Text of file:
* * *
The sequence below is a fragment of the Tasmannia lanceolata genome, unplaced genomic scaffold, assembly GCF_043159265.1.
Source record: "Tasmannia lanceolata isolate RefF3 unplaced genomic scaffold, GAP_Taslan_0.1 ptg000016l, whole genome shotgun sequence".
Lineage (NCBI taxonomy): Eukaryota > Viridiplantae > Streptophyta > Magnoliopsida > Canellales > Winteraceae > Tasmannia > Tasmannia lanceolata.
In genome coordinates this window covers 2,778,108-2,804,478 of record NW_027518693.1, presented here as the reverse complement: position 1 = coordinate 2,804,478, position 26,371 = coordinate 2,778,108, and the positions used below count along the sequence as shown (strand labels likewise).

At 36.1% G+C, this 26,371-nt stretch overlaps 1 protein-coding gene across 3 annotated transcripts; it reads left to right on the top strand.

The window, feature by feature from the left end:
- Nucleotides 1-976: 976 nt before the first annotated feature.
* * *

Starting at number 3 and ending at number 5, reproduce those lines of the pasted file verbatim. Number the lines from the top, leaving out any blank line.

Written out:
Lineage (NCBI taxonomy): Eukaryota > Viridiplantae > Streptophyta > Magnoliopsida > Canellales > Winteraceae > Tasmannia > Tasmannia lanceolata.
In genome coordinates this window covers 2,778,108-2,804,478 of record NW_027518693.1, presented here as the reverse complement: position 1 = coordinate 2,804,478, position 26,371 = coordinate 2,778,108, and the positions used below count along the sequence as shown (strand labels likewise).

At 36.1% G+C, this 26,371-nt stretch overlaps 1 protein-coding gene across 3 annotated transcripts; it reads left to right on the top strand.